Group 3: Speras E21, Wurkkos TD02

Group 4: Speras E21, JetBeam RRT01 Raptor

Speras E21 UI: User Interface and Driver

The E21 has two main sets of modes that Speras call ‘patterns’. By default the light arrived in the “Outdoor” pattern, but there is also a “Tactical” pattern which can be selected.

In order to change patterns you need to have the E21 connected to a power source via the charge cable. The light will work when plugged into USB and to change patterns you have to tap the sub-switch 3 times, the E21 will give some confirmation blinks that you have changed mode.

In some ways I really like this, as you can’t accidentally switch patterns in use. The downside of course is, if you need or want to switch patterns you cannot do so unless you have a USB cable and powersource to hand.

Available modes:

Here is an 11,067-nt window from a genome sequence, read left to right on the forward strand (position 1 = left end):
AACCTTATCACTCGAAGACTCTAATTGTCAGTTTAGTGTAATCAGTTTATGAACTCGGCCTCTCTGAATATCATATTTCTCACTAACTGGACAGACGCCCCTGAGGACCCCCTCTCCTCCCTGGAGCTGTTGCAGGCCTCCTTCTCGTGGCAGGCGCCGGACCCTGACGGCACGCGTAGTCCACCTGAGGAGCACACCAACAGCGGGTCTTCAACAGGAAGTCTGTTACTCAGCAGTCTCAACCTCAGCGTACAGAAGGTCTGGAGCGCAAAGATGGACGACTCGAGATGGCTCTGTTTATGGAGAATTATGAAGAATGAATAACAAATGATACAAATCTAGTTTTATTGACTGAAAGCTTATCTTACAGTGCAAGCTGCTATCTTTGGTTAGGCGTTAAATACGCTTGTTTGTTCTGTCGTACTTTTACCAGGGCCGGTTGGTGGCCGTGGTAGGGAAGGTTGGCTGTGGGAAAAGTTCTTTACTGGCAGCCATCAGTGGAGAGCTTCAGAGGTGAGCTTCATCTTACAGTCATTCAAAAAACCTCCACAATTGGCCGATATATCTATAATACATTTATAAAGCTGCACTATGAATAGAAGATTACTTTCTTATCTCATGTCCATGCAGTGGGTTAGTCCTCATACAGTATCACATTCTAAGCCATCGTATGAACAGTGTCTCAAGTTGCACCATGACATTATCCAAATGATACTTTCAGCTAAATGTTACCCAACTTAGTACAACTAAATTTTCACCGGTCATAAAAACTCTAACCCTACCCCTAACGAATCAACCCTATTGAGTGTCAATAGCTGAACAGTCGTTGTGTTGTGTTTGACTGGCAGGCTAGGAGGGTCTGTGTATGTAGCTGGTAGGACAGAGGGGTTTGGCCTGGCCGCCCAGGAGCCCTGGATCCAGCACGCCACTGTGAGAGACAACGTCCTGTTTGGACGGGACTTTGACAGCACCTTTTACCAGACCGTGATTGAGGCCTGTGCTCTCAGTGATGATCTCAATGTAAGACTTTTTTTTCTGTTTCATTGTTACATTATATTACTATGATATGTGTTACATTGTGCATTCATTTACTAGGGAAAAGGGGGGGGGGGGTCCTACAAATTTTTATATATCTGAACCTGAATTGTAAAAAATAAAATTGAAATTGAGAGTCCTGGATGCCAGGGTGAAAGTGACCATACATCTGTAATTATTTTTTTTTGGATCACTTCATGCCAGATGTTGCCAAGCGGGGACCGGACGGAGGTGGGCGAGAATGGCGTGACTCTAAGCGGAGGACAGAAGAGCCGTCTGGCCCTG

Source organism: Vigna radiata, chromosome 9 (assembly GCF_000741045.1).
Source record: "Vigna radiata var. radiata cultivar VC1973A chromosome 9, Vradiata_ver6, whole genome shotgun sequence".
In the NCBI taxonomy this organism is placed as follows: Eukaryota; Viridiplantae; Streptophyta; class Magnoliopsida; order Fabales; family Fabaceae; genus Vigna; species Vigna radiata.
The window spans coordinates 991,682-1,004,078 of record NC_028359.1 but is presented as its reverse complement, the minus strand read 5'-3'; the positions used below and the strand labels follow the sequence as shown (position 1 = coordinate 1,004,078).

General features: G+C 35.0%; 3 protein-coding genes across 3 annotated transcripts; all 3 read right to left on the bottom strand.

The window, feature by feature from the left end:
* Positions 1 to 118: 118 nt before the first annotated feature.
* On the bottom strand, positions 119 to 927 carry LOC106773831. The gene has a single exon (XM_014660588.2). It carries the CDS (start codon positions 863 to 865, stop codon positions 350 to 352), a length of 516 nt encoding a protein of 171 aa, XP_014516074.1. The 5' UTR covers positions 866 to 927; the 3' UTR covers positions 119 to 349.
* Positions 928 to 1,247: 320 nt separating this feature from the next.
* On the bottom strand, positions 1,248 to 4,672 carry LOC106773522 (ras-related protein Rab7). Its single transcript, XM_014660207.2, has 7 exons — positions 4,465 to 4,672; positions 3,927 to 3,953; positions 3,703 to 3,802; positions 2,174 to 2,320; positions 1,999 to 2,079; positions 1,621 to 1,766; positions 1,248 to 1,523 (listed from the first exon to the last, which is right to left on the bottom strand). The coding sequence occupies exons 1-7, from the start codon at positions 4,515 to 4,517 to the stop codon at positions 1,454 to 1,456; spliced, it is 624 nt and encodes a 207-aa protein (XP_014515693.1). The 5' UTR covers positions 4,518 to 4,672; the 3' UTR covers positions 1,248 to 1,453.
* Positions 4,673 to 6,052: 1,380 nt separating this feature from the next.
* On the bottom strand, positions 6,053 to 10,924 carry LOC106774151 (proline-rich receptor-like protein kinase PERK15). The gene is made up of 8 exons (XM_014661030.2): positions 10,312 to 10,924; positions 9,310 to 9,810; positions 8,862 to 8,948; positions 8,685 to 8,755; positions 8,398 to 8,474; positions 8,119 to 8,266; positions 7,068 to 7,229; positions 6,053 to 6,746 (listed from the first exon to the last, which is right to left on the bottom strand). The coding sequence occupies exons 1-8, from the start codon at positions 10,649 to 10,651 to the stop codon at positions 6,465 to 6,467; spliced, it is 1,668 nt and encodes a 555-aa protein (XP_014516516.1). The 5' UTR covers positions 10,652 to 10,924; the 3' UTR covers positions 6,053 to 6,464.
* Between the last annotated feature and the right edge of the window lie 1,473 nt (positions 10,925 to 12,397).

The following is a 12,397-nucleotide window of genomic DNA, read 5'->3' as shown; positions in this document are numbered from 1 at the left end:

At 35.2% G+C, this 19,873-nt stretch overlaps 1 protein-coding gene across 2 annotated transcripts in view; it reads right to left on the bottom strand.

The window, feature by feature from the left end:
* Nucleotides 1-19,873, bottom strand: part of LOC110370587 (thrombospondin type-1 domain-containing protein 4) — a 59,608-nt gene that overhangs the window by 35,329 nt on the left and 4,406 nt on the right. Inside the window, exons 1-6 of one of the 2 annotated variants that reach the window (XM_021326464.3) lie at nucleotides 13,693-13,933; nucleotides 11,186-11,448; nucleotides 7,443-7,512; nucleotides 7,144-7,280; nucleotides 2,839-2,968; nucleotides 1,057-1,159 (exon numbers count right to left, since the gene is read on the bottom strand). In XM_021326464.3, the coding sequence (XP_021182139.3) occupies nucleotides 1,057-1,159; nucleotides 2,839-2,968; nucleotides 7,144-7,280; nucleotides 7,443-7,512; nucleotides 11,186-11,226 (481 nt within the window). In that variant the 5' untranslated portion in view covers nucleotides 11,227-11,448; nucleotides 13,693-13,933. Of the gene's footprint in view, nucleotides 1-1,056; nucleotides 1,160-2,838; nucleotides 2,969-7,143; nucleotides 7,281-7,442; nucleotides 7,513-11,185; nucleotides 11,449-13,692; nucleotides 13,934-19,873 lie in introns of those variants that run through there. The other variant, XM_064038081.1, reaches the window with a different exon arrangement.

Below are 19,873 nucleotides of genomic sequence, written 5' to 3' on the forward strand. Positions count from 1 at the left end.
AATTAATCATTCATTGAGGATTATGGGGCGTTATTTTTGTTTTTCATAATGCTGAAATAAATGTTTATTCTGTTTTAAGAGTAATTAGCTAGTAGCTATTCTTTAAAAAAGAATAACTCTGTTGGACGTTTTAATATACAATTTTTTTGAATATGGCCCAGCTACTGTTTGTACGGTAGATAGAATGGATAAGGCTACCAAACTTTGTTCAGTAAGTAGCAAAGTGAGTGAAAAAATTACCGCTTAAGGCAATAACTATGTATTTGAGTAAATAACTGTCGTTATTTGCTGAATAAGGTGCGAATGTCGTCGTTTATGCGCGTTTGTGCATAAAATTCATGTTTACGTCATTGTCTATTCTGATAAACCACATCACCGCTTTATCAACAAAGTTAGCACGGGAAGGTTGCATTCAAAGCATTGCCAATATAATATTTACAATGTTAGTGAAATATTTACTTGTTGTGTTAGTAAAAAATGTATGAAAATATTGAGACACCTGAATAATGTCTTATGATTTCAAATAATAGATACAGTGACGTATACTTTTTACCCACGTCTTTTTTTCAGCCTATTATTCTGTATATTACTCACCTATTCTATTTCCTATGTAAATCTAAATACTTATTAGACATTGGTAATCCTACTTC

• Eco, Low, Medium, High, Turbo

Available blinky modes:

  • Strobe

From OFF in the ‘Outdoor’ pattern:

  • Press and hold: Momentary On (last mode memory) 
  • Single click:  On (last mode memory)
  • Sub-switch press: Momentary – Eco  

From ON in the ‘Outdoor’ pattern:

  • 1 click:  Off
  • Sub-switch push: Mode change (Eco → Low → Medium → High → Turbo)
  • Sub-switch push and hold: Strobe

From OFF in the Tactical pattern:

  • Press and hold: Momentary On (Turbo) 
  • Single click:  On (Turbo)
  • Sub-switch press: Momentary – Strobe  

From ON in the ‘Outdoor’ pattern:

  • 1 click:  Off
  • Sub-switch push: Mode change (Eco → Low → Medium → High → Turbo)
  • Sub-switch push and hold: Strobe

Mode memory:

  • Yes in Outdoor pattern (sad face…..)

Shortcuts:

  • To Low: Only Eco in Outdoor pattern
  • To Turbo: Only in Tactical pattern
  • To Strobe: Only in Tactical pattern


Low voltage warning:

  • Yes. Charging indicator LED Green for > 70%, Orange 30-70%, Red 10-30%, Red flashing for <10%

Strobe/blinkies

  • Strobe only

Lock-out mode: 

  • Yes. The main switch feels like a mechanical switch, however the USB port is still active as is the sub-switch. I therefore assume there is a potential for standby drain. There is no way of locking out the USB port. There is a secondary electronic lock-out however, tap the sub-switch 6 times to lock and 3 to unlock.

PWM

  • None that I can detect.